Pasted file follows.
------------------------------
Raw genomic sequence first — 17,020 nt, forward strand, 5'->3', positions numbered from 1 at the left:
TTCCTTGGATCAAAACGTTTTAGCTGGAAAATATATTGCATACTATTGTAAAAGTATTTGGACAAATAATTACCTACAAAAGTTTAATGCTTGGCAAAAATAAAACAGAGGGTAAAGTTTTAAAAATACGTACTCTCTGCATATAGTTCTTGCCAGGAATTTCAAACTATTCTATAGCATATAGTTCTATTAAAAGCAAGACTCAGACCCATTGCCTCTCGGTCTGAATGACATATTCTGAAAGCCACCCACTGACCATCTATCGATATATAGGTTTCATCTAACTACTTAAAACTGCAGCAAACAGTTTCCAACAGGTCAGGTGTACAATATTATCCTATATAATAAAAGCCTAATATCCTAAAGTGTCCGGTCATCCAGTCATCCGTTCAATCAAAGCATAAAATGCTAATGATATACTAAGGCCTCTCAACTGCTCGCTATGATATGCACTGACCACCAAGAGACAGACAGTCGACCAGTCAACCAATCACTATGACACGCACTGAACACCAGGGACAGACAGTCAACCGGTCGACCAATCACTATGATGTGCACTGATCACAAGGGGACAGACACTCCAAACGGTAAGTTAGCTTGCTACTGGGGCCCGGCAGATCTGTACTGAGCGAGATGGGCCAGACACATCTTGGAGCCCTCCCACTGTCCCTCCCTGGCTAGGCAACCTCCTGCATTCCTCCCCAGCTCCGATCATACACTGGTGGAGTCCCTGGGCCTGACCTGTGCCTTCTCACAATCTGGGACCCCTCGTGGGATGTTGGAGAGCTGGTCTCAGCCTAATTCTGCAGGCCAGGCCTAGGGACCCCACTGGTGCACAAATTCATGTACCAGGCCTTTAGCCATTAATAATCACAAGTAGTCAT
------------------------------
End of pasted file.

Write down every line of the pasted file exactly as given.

Raw genomic sequence first — 17,020 nt, forward strand, 5'->3', positions numbered from 1 at the left:
TTCCTTGGATCAAAACGTTTTAGCTGGAAAATATATTGCATACTATTGTAAAAGTATTTGGACAAATAATTACCTACAAAAGTTTAATGCTTGGCAAAAATAAAACAGAGGGTAAAGTTTTAAAAATACGTACTCTCTGCATATAGTTCTTGCCAGGAATTTCAAACTATTCTATAGCATATAGTTCTATTAAAAGCAAGACTCAGACCCATTGCCTCTCGGTCTGAATGACATATTCTGAAAGCCACCCACTGACCATCTATCGATATATAGGTTTCATCTAACTACTTAAAACTGCAGCAAACAGTTTCCAACAGGTCAGGTGTACAATATTATCCTATATAATAAAAGCCTAATATCCTAAAGTGTCCGGTCATCCAGTCATCCGTTCAATCAAAGCATAAAATGCTAATGATATACTAAGGCCTCTCAACTGCTCGCTATGATATGCACTGACCACCAAGAGACAGACAGTCGACCAGTCAACCAATCACTATGACACGCACTGAACACCAGGGACAGACAGTCAACCGGTCGACCAATCACTATGATGTGCACTGATCACAAGGGGACAGACACTCCAAACGGTAAGTTAGCTTGCTACTGGGGCCCGGCAGATCTGTACTGAGCGAGATGGGCCAGACACATCTTGGAGCCCTCCCACTGTCCCTCCCTGGCTAGGCAACCTCCTGCATTCCTCCCCAGCTCCGATCATACACTGGTGGAGTCCCTGGGCCTGACCTGTGCCTTCTCACAATCTGGGACCCCTCGTGGGATGTTGGAGAGCTGGTCTCAGCCTAATTCTGCAGGCCAGGCCTAGGGACCCCACTGGTGCACAAATTCATGTACCAGGCCTTTAGCCATTAATAATCACAAGTAGTCAT